Big Pond Boat Shop

OUR STORY

This page will be a blog about the boats we have built over the years.

We have always just built and not catalogued what we have done very well so when our clients ask; ”how many boats have you built?” we don’t have a good answer. By creating this page from photos in our ‘archives’ which are boxes and albums scattered around the basement plus photos from various computers, we hope to create a history of our work. The story will skip back to times before Big Pond Boat Shop for a few other projects and to where we found our love of boat building.

Third Post December 12, 2017

Wooden Boat magazine, plans and small boats

Pat sailing her parent’s boat ‘Hornpipe’ on the Eggemogin Reach in Maine USA in the late seventies

After a short sojourn on the beautiful island of Antigua and the birth of the inspector in the early nineties, it was back to Nova Scotia and a family discussion of what to do next. The basement boat shop was created, along with a business name and a pent-up desire to make things.  In the seventies, Pat’s family had owned a lovely clinker boat designed and built by Alan Buchanan. It was brought on a freighter to Canada and sailed on Lake Champlain for years, but it developed a large crack in the garboard planks. The boat was sailed to Brooklin Boatyard in Maine, where Joel White was able to fix the problem. Joel had room to store the boat inside for the winters and so several years were spent enjoying the Maine coast by Pat’s parents. Their presence in Maine meant that we were introduced to the designs of Joel White,

Basement boat shop

and to the publication Wooden Boat Magazine. Many evenings in the Caribbean were spent looking at their publication 30 Boats to build and reading about the North American NE Coast. In the early nineties, plans were ordered not only for Joel White designs,  but also for Phil Bolger’s designs in Herb Payson’s book ‘Instant Boats. Working in a basement workshop in Big Pond did have limitations…boats had to be sized to fit out of a

The supervisor in sales mode at her first boat show

36″ door but somehow during the winter of 1992  we managed to produce two more Nutshell prams one for sail and the other for  rowing, a beautiful Gloucester light rowing dory and a 15′ outboard utility ‘Diablo’, ready for a ‘recreational show’ put on by the figure skating Association in Sydney Nova Scotia! The amazing part was that we found an owner for the Diablo and for the rowing nutshell, the other sailing Nutshell we kept along with the Gloucester Light.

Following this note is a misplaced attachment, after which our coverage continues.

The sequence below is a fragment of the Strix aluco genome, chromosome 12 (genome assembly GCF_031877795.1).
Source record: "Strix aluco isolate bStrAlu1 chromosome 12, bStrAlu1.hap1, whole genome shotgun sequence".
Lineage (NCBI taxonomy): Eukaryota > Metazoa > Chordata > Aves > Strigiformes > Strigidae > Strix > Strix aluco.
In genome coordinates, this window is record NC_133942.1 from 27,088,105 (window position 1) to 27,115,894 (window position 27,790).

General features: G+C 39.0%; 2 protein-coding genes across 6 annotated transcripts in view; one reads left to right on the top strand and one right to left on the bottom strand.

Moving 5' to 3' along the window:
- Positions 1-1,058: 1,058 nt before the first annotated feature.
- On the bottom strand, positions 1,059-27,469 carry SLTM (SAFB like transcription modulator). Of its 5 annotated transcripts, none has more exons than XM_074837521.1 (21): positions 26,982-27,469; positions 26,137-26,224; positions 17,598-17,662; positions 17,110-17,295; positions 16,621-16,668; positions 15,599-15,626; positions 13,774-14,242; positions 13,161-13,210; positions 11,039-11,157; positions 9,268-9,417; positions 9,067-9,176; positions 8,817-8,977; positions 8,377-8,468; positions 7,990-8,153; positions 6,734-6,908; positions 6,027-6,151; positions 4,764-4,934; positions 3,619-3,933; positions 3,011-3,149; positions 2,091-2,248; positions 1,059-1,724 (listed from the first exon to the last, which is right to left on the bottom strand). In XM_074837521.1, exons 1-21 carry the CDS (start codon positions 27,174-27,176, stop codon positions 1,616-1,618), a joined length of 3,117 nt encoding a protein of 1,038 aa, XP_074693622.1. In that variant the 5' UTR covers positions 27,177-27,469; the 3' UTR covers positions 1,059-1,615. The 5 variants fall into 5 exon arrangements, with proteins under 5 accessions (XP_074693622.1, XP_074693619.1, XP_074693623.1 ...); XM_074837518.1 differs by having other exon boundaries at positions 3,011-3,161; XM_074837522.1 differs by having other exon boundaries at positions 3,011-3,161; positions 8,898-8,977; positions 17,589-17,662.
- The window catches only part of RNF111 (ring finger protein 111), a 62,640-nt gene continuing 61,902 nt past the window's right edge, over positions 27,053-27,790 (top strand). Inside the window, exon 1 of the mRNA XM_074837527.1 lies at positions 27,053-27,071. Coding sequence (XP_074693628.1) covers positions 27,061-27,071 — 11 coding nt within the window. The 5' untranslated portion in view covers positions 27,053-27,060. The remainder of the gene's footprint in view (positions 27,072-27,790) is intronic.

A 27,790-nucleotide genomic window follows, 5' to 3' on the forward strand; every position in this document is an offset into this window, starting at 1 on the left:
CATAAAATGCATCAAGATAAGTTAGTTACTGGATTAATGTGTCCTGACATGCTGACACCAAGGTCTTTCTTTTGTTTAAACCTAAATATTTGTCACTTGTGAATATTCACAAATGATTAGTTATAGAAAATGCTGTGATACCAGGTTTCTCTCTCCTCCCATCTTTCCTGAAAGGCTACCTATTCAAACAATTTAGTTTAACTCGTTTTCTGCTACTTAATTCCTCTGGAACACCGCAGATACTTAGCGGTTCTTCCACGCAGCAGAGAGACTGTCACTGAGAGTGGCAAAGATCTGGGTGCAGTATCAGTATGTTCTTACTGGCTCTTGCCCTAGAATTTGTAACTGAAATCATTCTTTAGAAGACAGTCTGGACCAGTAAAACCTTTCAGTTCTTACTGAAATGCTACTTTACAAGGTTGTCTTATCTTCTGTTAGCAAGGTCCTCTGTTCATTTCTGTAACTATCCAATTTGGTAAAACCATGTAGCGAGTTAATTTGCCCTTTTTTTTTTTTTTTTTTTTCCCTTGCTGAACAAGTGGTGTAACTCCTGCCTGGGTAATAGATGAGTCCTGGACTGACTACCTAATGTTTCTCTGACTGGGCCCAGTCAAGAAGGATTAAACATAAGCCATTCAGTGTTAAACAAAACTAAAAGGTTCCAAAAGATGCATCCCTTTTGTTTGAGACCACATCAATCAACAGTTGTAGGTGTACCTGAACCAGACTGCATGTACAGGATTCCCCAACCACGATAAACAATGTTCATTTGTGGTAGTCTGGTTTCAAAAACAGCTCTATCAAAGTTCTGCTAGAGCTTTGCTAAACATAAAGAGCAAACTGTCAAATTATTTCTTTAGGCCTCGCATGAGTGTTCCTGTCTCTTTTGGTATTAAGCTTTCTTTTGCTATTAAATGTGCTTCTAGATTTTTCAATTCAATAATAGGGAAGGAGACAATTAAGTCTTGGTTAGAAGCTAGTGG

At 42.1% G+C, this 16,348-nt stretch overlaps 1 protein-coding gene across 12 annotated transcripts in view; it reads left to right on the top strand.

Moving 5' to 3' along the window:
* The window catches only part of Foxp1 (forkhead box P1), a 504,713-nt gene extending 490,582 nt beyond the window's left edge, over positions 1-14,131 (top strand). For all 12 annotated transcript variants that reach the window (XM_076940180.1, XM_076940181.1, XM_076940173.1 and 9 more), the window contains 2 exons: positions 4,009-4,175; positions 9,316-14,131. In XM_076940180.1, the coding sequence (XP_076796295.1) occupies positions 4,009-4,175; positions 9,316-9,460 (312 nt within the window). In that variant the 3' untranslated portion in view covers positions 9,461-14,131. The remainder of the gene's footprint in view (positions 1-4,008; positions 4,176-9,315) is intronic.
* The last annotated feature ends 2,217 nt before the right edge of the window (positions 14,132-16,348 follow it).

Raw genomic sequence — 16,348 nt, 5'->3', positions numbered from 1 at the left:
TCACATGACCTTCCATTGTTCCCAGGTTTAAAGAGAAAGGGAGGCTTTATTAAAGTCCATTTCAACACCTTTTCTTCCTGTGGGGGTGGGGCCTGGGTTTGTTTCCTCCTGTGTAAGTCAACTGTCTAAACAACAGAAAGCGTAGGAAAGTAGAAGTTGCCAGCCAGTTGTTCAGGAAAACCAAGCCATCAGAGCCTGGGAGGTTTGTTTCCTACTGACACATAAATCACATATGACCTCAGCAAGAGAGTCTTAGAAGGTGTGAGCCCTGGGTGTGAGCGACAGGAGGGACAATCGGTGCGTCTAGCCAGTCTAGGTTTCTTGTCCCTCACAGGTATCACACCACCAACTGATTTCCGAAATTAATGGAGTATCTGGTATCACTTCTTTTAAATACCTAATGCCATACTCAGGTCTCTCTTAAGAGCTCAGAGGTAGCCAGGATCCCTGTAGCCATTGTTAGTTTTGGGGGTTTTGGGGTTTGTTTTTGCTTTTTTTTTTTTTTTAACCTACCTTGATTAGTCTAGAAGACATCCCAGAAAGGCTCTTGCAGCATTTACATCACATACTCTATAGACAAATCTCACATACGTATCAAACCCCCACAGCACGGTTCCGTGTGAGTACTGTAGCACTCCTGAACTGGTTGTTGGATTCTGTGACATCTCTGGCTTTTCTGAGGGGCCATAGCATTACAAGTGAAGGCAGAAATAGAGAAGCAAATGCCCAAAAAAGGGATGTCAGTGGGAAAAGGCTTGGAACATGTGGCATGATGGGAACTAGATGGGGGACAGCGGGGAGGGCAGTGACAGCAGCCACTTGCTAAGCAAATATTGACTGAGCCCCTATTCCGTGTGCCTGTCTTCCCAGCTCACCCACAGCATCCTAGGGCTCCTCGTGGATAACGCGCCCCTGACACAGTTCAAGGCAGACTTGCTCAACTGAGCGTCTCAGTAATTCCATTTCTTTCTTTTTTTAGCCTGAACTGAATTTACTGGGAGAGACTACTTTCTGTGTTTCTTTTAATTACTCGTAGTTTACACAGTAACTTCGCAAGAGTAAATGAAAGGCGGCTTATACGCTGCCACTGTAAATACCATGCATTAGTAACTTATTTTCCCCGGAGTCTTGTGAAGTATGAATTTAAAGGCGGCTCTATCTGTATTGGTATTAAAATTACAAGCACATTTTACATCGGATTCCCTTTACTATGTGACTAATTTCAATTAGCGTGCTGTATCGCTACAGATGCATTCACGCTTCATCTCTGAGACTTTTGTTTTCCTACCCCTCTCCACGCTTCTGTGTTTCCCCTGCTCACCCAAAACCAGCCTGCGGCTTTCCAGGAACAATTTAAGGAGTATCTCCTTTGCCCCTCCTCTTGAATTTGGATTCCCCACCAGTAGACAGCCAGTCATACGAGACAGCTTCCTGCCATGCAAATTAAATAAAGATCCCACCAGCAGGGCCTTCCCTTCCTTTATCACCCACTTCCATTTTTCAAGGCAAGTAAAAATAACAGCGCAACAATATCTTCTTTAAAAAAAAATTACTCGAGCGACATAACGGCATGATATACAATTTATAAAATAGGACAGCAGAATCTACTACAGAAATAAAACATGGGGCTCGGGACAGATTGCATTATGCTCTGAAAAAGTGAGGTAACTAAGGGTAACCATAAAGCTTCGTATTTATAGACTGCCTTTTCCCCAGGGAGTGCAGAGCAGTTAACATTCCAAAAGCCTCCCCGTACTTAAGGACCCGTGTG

Click here for pictures of our first Big Pond Boat Shop Boats

 

 

 

Second Post November 23, 2017

The seventies…

Boat Building Projects in different countries

In the 1970ties, Keith was living in Durban, South Africa and Pat was living in Montreal, Canada. They were both building boats. Keith was on his final of numerous boat building projects in South Africa, but this boat was the one he was building to go cruising in the Caribbean. Pat, a recent university graduate had her first job as the chief painter on a 56′ schooner project, being built on the Richelieu River in Quebec. Click here for full size photos

Stoney in Wilson’s Boat Yard prior to launch

Keith’s 40′ cruising sloop was launched in 1978 in Durban and in 1980 he and his crew sailed it to the island of St Maarten making landfalls in Ascension Island and Grenada. His boat, ‘Stoney’ was a Hartley 39 Design with a modified deck so he could have a flush deck.

There were lots of South Africans building boats in the seventies, many of whom arrived in the Caribbean and set up businesses and are still there now.

 

Keith and his Dad on board after launch

In order to leave South Africa in a pleasure craft, Keith had to take a serious course in boating to be allowed to go, and needed to be able produce documentation that he was qualified to sail a boat over 6 metres in length.

That is pat standing on the deck

In 1977, the 56′ aluminum Palmer Johnson hull that was to become the schooner  L’Escapade ll arrived at Marina Gosselin in St Paul L’ile aux Noix. A very ‘green’ boat painter started work painting and varnishing  every surface of that boat. Launched in the fall of 1978, L’Escapade ll had 4 ‘staterooms’ three heads, full fridge and freezer etc etc, and was built to go places. As Pat did not think that after all that work the boat should sail without her, she went with the boat as far as the Bahamas and back to Montreal and then sailed to St Thomas USVI in 1979.

Funny how those silly mirror sunglasses were all the rage.

Keith steering in the South Atlantic 1980

Pat crossing the Gulfstream 1979

 

First post: November 15, 2017

Date of build; Summer 1989

Boat type: 7’7″ Nutshell pram designed by Joel White

Boat Name: Nutmeg

Keith working on the Nutshell with supervisor

We moved to Canada in the summer of 1989 from the island of St Maarten. Our home was in Big Pond on the Bras d’Or Lake. We had a three year old who needed to experience a small boat so a nutshell pram seemed like a good project.

Built out of exterior plywood and coated outside and inside with epoxy resin, we built the sailing and rowing version and sewed the sail ourselves. It was fun to sail.

 

The supervisor examining the completed craft

The maiden voyage

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